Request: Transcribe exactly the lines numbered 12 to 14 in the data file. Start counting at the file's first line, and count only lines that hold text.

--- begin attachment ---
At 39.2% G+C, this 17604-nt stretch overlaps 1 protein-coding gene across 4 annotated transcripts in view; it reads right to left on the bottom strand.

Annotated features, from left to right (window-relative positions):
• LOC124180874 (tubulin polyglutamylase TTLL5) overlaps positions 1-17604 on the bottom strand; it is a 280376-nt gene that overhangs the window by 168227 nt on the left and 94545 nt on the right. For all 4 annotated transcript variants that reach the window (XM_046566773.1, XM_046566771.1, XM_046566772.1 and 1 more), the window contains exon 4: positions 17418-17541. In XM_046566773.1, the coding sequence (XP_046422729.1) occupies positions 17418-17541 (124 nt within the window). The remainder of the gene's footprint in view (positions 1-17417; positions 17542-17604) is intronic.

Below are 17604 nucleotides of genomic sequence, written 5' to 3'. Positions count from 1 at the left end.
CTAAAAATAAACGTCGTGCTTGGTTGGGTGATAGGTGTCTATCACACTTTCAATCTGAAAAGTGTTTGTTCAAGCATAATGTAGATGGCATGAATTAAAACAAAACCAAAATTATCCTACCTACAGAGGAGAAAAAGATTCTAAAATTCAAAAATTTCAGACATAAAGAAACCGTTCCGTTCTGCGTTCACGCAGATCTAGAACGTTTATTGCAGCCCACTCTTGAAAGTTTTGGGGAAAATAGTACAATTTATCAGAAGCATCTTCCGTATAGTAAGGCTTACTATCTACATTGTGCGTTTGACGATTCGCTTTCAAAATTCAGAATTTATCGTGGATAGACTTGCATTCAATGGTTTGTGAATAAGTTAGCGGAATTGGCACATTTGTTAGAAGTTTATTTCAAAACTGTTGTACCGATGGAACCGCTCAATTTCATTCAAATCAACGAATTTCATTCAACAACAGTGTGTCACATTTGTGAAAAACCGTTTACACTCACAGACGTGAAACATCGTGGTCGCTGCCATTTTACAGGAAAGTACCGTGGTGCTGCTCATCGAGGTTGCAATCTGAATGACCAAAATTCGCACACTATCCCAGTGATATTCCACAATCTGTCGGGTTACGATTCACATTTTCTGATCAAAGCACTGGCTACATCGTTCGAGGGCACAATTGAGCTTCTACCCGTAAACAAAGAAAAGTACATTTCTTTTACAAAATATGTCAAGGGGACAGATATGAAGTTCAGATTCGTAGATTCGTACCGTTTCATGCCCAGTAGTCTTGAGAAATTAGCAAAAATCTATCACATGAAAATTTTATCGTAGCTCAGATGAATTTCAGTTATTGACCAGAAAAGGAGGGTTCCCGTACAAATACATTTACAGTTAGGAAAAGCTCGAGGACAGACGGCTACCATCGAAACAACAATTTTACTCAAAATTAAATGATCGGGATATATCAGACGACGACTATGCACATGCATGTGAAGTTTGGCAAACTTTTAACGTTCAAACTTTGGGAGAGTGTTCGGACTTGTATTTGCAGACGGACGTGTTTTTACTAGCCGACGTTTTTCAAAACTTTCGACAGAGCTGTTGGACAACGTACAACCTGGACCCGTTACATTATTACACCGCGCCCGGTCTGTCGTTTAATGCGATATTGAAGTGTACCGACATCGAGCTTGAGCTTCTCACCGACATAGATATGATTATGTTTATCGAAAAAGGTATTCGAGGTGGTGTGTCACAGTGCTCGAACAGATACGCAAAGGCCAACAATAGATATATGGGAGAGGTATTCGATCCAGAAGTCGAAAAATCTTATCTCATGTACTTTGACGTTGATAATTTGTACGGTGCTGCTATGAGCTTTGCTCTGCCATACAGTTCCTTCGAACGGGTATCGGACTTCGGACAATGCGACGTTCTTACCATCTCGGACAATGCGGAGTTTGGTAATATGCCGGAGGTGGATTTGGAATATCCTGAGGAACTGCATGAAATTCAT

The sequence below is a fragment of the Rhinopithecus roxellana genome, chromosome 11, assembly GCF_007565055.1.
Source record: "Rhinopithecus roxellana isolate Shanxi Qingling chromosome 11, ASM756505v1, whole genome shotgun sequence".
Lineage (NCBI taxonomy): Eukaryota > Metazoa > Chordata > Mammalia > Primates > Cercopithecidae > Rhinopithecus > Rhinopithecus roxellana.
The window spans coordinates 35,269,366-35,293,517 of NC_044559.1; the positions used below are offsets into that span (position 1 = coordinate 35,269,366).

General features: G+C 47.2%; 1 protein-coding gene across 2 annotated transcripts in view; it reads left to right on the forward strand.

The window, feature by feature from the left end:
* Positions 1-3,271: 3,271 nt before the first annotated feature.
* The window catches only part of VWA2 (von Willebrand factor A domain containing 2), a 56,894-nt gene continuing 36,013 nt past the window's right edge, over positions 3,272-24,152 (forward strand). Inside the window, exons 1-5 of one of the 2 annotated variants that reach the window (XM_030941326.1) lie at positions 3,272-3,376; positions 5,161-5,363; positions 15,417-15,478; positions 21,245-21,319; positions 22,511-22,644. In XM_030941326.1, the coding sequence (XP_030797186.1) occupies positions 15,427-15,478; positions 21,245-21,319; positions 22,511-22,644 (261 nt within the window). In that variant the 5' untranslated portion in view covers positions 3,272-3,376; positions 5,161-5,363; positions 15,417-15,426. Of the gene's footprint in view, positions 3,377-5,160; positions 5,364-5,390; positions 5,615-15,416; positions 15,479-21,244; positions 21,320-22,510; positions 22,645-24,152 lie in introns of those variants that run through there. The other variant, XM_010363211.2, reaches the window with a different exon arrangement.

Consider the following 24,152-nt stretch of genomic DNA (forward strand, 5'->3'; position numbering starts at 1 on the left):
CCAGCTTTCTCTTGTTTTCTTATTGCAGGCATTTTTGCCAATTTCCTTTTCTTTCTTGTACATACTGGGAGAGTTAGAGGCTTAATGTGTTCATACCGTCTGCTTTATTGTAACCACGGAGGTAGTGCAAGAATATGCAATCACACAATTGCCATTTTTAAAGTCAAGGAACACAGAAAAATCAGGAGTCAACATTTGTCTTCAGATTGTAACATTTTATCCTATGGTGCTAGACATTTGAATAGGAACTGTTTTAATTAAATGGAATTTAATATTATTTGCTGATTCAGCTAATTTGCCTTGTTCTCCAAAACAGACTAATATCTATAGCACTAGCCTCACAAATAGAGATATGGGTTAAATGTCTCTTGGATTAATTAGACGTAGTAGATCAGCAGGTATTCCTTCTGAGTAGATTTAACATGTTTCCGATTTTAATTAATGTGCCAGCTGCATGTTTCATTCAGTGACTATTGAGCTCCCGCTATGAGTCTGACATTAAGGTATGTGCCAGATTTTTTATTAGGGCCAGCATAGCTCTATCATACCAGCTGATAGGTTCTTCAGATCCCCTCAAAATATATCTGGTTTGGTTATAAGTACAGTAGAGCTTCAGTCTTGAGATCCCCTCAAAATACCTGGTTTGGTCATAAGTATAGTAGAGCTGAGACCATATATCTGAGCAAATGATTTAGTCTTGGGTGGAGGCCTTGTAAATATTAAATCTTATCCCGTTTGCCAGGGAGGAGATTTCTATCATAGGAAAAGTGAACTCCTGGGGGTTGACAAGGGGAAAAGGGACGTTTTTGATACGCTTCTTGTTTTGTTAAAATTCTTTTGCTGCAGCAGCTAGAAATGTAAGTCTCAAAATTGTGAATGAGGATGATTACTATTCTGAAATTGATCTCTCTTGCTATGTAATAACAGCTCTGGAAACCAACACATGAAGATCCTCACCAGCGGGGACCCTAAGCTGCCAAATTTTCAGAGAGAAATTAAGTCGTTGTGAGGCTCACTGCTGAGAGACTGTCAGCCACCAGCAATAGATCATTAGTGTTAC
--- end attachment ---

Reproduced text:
* Positions 1-3,271: 3,271 nt before the first annotated feature.
* The window catches only part of VWA2 (von Willebrand factor A domain containing 2), a 56,894-nt gene continuing 36,013 nt past the window's right edge, over positions 3,272-24,152 (forward strand). Inside the window, exons 1-5 of one of the 2 annotated variants that reach the window (XM_030941326.1) lie at positions 3,272-3,376; positions 5,161-5,363; positions 15,417-15,478; positions 21,245-21,319; positions 22,511-22,644. In XM_030941326.1, the coding sequence (XP_030797186.1) occupies positions 15,427-15,478; positions 21,245-21,319; positions 22,511-22,644 (261 nt within the window). In that variant the 5' untranslated portion in view covers positions 3,272-3,376; positions 5,161-5,363; positions 15,417-15,426. Of the gene's footprint in view, positions 3,377-5,160; positions 5,364-5,390; positions 5,615-15,416; positions 15,479-21,244; positions 21,320-22,510; positions 22,645-24,152 lie in introns of those variants that run through there. The other variant, XM_010363211.2, reaches the window with a different exon arrangement.

Consider the following 24,152-nt stretch of genomic DNA (forward strand, 5'->3'; position numbering starts at 1 on the left):